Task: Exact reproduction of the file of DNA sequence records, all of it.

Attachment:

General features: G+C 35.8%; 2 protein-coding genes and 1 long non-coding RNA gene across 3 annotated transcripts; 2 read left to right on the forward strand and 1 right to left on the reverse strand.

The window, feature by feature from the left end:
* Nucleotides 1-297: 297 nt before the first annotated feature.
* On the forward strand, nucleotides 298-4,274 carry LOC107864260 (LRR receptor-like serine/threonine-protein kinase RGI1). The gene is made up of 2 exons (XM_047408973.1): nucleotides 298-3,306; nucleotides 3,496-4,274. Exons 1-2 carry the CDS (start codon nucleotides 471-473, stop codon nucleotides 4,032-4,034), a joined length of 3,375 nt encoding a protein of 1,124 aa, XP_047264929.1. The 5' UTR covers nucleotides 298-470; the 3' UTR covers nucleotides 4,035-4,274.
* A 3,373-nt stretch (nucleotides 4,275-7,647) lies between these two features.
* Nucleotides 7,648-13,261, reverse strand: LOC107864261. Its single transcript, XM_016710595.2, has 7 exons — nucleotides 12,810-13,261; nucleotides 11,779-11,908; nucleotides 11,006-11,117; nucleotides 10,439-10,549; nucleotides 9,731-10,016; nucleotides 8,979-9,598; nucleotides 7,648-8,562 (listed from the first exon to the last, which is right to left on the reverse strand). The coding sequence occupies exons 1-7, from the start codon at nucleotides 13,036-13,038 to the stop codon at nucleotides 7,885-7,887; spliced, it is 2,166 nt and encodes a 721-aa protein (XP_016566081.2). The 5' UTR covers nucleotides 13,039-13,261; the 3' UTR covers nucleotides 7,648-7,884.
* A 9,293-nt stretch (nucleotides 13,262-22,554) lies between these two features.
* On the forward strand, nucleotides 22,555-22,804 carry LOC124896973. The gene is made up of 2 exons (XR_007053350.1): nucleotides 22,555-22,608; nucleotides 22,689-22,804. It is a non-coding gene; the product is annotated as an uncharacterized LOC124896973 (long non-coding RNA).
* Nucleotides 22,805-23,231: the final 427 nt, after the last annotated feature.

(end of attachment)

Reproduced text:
General features: G+C 35.8%; 2 protein-coding genes and 1 long non-coding RNA gene across 3 annotated transcripts; 2 read left to right on the forward strand and 1 right to left on the reverse strand.

The window, feature by feature from the left end:
* Nucleotides 1-297: 297 nt before the first annotated feature.
* On the forward strand, nucleotides 298-4,274 carry LOC107864260 (LRR receptor-like serine/threonine-protein kinase RGI1). The gene is made up of 2 exons (XM_047408973.1): nucleotides 298-3,306; nucleotides 3,496-4,274. Exons 1-2 carry the CDS (start codon nucleotides 471-473, stop codon nucleotides 4,032-4,034), a joined length of 3,375 nt encoding a protein of 1,124 aa, XP_047264929.1. The 5' UTR covers nucleotides 298-470; the 3' UTR covers nucleotides 4,035-4,274.
* A 3,373-nt stretch (nucleotides 4,275-7,647) lies between these two features.
* Nucleotides 7,648-13,261, reverse strand: LOC107864261. Its single transcript, XM_016710595.2, has 7 exons — nucleotides 12,810-13,261; nucleotides 11,779-11,908; nucleotides 11,006-11,117; nucleotides 10,439-10,549; nucleotides 9,731-10,016; nucleotides 8,979-9,598; nucleotides 7,648-8,562 (listed from the first exon to the last, which is right to left on the reverse strand). The coding sequence occupies exons 1-7, from the start codon at nucleotides 13,036-13,038 to the stop codon at nucleotides 7,885-7,887; spliced, it is 2,166 nt and encodes a 721-aa protein (XP_016566081.2). The 5' UTR covers nucleotides 13,039-13,261; the 3' UTR covers nucleotides 7,648-7,884.
* A 9,293-nt stretch (nucleotides 13,262-22,554) lies between these two features.
* On the forward strand, nucleotides 22,555-22,804 carry LOC124896973. The gene is made up of 2 exons (XR_007053350.1): nucleotides 22,555-22,608; nucleotides 22,689-22,804. It is a non-coding gene; the product is annotated as an uncharacterized LOC124896973 (long non-coding RNA).
* Nucleotides 22,805-23,231: the final 427 nt, after the last annotated feature.